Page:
Monstrous women

March 20, 2008

Naoki Urasawa’s Monster (Viz Signature) improves with each volume, and the fourteenth book in the series is marvelously tense. Urasawa plays around with his timeline, jumping back and forth, and the chronology is a bit hard to construct at times, but that barely matters in the face of the sheer quantity of revelations and twists that emerge.

In my opinion, the series is never as good as it is when it focuses its attention on Urasawa’s female leads. Nina Fortner, good-hearted twin of the titular beast, and Eva Heinemann, bitter ex of the manga’s saintly protagonist, Tenma, bask in the limelight in this volume. This makes me a very happy reader, and they’ve both achieved almost Shakespearean heights by this point.

Nina is an updated, self-actuated Cordelia with a sprinkling of Ophelia in the mix. Kind and honest, often to her disadvantage, it’s impossible not to fear for her even as you appreciate her resourcefulness (which neither Cordelia nor Ophelia ever possessed). Her hunt for the ruthless Johan parallels Tenma’s, but while Tenma is utterly resolute, it’s difficult to predict precisely what Nina will do if she finds the fiend. To me, that’s a lot more interesting, and I hope she wins the scavenger hunt.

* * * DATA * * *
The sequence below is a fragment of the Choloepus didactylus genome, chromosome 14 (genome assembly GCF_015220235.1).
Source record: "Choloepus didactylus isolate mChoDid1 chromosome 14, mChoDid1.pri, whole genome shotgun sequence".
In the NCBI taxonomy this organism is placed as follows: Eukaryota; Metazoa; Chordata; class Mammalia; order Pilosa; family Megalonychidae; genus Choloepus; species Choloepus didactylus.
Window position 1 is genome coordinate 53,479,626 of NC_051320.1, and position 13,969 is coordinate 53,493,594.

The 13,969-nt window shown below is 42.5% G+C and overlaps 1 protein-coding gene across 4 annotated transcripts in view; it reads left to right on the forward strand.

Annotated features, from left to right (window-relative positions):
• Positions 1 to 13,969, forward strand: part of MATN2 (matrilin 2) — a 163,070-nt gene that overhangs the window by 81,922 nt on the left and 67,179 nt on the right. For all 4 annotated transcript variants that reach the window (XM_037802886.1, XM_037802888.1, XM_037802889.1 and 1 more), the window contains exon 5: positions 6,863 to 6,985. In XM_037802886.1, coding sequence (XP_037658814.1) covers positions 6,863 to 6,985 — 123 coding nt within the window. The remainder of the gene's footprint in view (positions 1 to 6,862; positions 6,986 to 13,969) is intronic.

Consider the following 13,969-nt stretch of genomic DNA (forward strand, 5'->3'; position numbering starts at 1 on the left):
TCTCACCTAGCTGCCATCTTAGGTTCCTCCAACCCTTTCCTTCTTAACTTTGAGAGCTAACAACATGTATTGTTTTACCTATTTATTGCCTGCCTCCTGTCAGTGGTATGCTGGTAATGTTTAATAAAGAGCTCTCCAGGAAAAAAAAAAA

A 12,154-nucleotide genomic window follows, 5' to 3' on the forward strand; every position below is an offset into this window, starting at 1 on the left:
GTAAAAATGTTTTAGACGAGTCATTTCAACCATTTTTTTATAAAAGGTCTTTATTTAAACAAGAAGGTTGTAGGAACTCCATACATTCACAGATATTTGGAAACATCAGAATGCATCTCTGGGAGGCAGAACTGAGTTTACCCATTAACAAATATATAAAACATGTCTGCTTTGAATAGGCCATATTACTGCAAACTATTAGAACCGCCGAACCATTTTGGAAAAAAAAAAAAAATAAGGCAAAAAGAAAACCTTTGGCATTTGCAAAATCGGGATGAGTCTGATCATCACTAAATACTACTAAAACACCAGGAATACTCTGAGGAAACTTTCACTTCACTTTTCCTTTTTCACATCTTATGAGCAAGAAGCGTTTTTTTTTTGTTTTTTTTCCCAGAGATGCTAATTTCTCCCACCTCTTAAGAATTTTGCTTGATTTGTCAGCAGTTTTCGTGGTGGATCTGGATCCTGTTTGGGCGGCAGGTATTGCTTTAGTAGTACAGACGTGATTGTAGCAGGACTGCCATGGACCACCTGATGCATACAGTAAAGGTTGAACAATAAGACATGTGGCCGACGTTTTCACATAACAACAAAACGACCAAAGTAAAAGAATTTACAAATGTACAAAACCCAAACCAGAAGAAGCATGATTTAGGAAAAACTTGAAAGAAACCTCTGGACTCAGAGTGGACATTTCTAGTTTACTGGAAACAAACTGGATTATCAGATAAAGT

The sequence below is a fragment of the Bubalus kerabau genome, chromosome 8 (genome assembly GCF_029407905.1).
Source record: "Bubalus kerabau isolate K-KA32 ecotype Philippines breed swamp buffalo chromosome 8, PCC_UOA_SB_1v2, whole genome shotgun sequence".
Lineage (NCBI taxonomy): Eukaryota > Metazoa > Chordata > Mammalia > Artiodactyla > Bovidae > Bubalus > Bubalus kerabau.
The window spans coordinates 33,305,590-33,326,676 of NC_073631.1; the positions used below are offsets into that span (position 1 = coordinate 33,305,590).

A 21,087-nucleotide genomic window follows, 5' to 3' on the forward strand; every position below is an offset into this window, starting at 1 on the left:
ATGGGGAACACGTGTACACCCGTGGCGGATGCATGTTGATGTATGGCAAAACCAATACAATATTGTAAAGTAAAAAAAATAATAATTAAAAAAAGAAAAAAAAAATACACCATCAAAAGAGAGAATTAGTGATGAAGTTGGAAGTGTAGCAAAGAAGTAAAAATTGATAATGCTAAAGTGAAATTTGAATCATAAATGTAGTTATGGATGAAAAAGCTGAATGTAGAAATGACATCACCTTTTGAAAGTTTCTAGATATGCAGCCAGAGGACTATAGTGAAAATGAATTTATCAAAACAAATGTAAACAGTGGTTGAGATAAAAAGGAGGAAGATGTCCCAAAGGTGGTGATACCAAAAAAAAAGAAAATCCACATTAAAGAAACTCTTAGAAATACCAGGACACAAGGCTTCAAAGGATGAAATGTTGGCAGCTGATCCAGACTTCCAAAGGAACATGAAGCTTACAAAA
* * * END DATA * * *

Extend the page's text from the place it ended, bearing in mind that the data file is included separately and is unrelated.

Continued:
I’ve loved the wildly soap operatic Eva from the beginning – her contempt, her bitterness, her utter self-absorption, mixed with just enough trashy abandon to keep her from being entirely unsympathetic. Miserable as she is, she can still laugh (drunkenly, acidly, ruefully) at her circumstances. In recent volumes, she’s risen from Regan-and-Goneril level (admirably conniving but ultimately monotonous) to that of Lady Macbeth. Formidable as Eva’s rage is, void of compassion as her value system may be, there’s a tiny core of decency and compassion, and oh, how she hates that. It’s increasingly clear that her fury at Tenma stems not from what he cost her in terms of status and security but what he’s done to her steely, amoral certainty. She’s a tragedienne of the highest order.